Wednesday, 25 January 2017: 4:15 PM
605 (Washington State Convention Center )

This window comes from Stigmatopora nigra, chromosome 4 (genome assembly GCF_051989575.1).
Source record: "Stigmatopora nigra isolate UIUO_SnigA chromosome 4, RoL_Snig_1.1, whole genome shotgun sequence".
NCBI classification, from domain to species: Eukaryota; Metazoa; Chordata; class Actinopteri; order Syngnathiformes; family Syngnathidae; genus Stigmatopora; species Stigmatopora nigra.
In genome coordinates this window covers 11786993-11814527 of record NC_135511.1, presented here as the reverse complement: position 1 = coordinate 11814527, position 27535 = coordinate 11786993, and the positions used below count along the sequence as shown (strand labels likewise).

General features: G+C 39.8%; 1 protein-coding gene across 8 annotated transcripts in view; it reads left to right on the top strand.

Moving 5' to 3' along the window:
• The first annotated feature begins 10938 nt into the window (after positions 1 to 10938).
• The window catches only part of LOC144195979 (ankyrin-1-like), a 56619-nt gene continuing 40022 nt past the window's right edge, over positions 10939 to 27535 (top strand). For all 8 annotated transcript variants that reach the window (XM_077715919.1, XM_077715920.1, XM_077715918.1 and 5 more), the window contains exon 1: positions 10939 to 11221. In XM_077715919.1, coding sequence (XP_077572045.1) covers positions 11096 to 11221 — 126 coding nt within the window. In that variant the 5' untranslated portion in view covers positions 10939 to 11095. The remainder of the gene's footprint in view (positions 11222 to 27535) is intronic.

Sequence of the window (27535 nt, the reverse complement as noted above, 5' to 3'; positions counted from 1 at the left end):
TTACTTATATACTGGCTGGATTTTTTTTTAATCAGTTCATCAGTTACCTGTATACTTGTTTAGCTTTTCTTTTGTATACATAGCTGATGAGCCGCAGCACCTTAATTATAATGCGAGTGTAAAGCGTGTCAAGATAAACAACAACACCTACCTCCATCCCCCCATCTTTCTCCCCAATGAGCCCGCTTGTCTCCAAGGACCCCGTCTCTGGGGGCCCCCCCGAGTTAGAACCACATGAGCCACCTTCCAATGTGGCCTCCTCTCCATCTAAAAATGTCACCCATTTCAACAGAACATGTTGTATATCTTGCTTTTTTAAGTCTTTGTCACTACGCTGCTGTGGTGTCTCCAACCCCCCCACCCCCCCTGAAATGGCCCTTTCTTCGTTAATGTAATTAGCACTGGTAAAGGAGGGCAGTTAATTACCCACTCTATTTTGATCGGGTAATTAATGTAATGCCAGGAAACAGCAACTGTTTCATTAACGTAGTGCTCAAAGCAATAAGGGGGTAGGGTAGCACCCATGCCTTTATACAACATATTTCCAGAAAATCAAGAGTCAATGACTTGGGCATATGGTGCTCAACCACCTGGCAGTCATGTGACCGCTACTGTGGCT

El Niño –Southern Oscillation (ENSO), a natural mode of variability of the climate system, has world-wide consequences on weather patterns, ecosystems, agriculture, and public health. Whether this natural mode of variability would assume a larger amplitude in response to a higher CO2 concentration in the atmosphere bears special interest to climate scientists and the public at large. Averaged across all the climate models collected by CMIP5—the models that we consider as the-state-of-the-art modes, the answer to the question seems to be “NO”, contrasting a theoretical prediction from an analytical, but nonlinear box model that links the very existence of ENSO to the intensity of radiative heating. Here we present evidence to suggest that the average result across all the models from CMIP5 is inappropriate to answer this question. In particular, we note that CMIP5 models on average significantly underestimate the asymmetry between the two phases of ENSO, an observed feature of ENSO, and is also simulated by the nonlinear box model. We further find that the number of models that have a consistent positive response of ENSO amplitude to higher CO2 forcing under two different levels of CO2 increase is comparable to the number of models that consistently project an insignificant response of ENSO amplitude to CO2 increases. ENSO simulated in the historical runs of the models that predict a positive response in ENSO amplitude are found to be more comparable to the observations in amplitude and asymmetry. The results add support to the prediction that a higher CO2 forcing would yield higher ENSO amplitude. The results also highlight a key area for further improvements in climate models for a greater convergence in their predictions of ENSO response to CO2 increases--the asymmetry between El Niño and La Niña.
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